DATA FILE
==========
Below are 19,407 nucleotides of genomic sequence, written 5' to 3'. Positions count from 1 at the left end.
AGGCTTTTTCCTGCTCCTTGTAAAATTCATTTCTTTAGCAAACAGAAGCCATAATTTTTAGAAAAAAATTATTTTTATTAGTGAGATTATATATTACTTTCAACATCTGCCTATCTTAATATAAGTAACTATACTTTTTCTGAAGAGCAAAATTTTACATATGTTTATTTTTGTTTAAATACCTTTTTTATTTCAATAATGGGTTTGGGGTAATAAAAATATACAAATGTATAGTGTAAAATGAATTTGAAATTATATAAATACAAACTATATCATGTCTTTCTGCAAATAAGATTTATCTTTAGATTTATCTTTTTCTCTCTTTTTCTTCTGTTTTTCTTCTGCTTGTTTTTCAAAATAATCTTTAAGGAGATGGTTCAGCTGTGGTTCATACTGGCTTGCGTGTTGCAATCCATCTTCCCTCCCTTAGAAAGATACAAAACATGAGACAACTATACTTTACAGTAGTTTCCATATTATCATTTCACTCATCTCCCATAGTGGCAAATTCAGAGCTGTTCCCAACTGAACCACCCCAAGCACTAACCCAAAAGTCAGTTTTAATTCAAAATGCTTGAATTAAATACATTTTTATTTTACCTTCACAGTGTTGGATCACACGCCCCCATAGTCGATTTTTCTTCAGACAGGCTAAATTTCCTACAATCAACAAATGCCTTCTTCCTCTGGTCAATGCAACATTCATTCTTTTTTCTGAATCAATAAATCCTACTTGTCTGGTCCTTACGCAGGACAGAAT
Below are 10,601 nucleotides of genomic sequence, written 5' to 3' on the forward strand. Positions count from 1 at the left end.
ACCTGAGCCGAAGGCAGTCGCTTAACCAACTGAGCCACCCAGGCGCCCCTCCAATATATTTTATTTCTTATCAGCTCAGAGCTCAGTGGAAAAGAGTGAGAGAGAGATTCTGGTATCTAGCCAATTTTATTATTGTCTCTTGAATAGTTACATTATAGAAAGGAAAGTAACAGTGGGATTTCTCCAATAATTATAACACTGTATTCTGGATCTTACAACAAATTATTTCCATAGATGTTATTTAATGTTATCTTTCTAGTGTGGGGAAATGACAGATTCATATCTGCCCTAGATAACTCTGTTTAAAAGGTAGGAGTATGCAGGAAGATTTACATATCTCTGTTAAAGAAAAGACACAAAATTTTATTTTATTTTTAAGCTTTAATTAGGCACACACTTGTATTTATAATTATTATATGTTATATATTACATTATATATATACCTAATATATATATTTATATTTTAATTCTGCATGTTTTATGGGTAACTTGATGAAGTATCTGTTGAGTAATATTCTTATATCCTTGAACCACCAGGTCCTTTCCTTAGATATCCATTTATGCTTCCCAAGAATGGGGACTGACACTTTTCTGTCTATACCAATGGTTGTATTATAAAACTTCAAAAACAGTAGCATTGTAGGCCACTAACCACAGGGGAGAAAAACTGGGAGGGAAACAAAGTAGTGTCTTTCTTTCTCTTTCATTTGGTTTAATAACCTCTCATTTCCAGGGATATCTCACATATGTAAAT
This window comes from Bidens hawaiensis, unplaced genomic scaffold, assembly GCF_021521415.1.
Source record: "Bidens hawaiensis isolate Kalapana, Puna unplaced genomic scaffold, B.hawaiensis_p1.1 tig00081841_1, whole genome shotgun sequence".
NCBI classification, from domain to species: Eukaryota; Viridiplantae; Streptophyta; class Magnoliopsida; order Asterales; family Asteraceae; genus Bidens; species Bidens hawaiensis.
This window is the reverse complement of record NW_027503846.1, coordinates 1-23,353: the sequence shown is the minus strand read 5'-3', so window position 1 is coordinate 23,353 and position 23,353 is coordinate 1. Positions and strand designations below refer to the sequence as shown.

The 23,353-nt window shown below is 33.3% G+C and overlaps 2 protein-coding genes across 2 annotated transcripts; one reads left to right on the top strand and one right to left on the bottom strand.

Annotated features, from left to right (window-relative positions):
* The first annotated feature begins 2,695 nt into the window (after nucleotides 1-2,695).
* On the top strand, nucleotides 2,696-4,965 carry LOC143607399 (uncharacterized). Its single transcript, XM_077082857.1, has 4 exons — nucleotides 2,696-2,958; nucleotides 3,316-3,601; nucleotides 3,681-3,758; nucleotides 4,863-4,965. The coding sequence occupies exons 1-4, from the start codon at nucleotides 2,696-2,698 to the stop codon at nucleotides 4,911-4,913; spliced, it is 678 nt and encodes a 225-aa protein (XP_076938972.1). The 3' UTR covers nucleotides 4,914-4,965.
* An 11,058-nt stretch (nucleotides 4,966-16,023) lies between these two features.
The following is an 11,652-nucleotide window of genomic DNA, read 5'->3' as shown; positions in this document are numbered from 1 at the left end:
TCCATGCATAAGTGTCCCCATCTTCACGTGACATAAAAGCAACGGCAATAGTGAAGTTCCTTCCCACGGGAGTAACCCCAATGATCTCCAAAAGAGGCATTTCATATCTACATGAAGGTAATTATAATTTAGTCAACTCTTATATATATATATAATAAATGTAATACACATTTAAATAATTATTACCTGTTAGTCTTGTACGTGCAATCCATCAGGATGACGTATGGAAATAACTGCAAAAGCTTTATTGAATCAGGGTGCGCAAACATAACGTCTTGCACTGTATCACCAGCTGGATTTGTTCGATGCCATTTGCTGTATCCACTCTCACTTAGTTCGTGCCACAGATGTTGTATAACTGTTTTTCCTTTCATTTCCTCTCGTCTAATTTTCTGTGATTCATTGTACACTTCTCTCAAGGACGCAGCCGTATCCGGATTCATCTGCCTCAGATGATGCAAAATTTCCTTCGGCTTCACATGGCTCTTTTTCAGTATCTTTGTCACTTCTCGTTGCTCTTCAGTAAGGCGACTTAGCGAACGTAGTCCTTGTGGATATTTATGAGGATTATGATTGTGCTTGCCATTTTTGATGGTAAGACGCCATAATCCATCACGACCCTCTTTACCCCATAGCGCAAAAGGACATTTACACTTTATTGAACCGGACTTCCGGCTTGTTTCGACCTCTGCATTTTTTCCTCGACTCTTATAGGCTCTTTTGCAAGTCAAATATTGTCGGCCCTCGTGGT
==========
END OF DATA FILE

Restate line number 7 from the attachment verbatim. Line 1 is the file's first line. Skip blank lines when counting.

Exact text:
NCBI classification, from domain to species: Eukaryota; Viridiplantae; Streptophyta; class Magnoliopsida; order Asterales; family Asteraceae; genus Bidens; species Bidens hawaiensis.